But the speed that Coleman would later become famous for had yet to manifest. So when it came time to attend college, Coleman chose to walk on to the football and baseball teams at Florida A&M, a Division II school located about two miles south of Florida State University’s campus in Tallahassee. That’s when he found the bleachers.

Less than a week after graduating high school in 1978, Coleman was in FSU’s Doak Campbell Stadium, which at the time had recently expanded to seat nearly 48,000 fans. (It has since nearly doubled its capacity to 82,300.) Coleman knew that in order to succeed on both the baseball diamond and the gridiron, he needed to get stronger and faster. (Proof? Coleman wasn’t walking on the football team as a speedy skill position player, but rather, like his cousin before him, as a kicker and punter.)

Determined, Coleman ran the steps of the stadium every day in the sweltering Florida summer with Army boots on his feet. “If you don’t get up on your toes running those bleachers, you’re going to fall on your face,” Coleman says. “That helps you develop a stride. And once you develop a stride, and you’ve got power and you’ve got strength, you can run all day.”

And run he did.

In 1981, Coleman led Division II with 63 stolen bases in 62 games. Professional scouts in attendance—primarily there to evaluate higher-profile teammates, like Hank Aaron’s son Larry—began to take notice of the 6-foot, 170-pound blur wreaking havoc on the base paths. A year later, Coleman was drafted by the St. Louis Cardinals, but not until the 10th round, a slight (as far as he was concerned) that only served to fan his doubter-fueled fire. “I played with a chip on my shoulder,” Coleman says. “Every day when I hit that ballpark, I’m going to prove to you why I’m the best.”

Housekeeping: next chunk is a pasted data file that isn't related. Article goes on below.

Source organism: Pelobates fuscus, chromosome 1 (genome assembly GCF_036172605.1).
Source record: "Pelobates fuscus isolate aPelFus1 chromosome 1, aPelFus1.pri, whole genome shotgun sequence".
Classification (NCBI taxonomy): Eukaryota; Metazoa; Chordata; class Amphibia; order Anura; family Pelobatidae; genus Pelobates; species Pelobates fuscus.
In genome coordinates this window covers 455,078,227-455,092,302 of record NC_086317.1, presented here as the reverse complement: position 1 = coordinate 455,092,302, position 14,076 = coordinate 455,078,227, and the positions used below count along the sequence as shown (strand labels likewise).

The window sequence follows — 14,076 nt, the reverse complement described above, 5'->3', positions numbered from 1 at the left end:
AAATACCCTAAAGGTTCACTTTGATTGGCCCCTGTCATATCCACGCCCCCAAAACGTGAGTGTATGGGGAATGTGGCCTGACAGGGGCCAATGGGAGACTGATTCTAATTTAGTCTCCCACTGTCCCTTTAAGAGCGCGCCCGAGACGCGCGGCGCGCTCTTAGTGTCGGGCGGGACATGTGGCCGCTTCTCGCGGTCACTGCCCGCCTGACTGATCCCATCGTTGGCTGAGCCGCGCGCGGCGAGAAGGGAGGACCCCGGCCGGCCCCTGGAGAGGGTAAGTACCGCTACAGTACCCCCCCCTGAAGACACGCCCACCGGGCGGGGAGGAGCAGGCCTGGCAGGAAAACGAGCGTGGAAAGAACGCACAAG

Billy Hamilton, however, was always fast. In fact, he can’t remember a time when he was not the fastest player on the team, be it in baseball or football. Hamilton grew up an hour southeast of Jackson in Taylorsville, Mississippi, with a population just north of 1,300. It’s generally assumed, being a small town in SEC country and all, but the stereotype holds true: Taylorsville is a football-first city. Hamilton obliged his civic duty, playing wide receiver at Taylorsville High School, but he was drawn to the game of baseball thanks in large part to the talented Atlanta Braves squads of the late 1990s and early 2000s. “I really liked watching Rafael Furcal play,” Hamilton said. “Just watching those guys—Chipper Jones—it made me want to play.”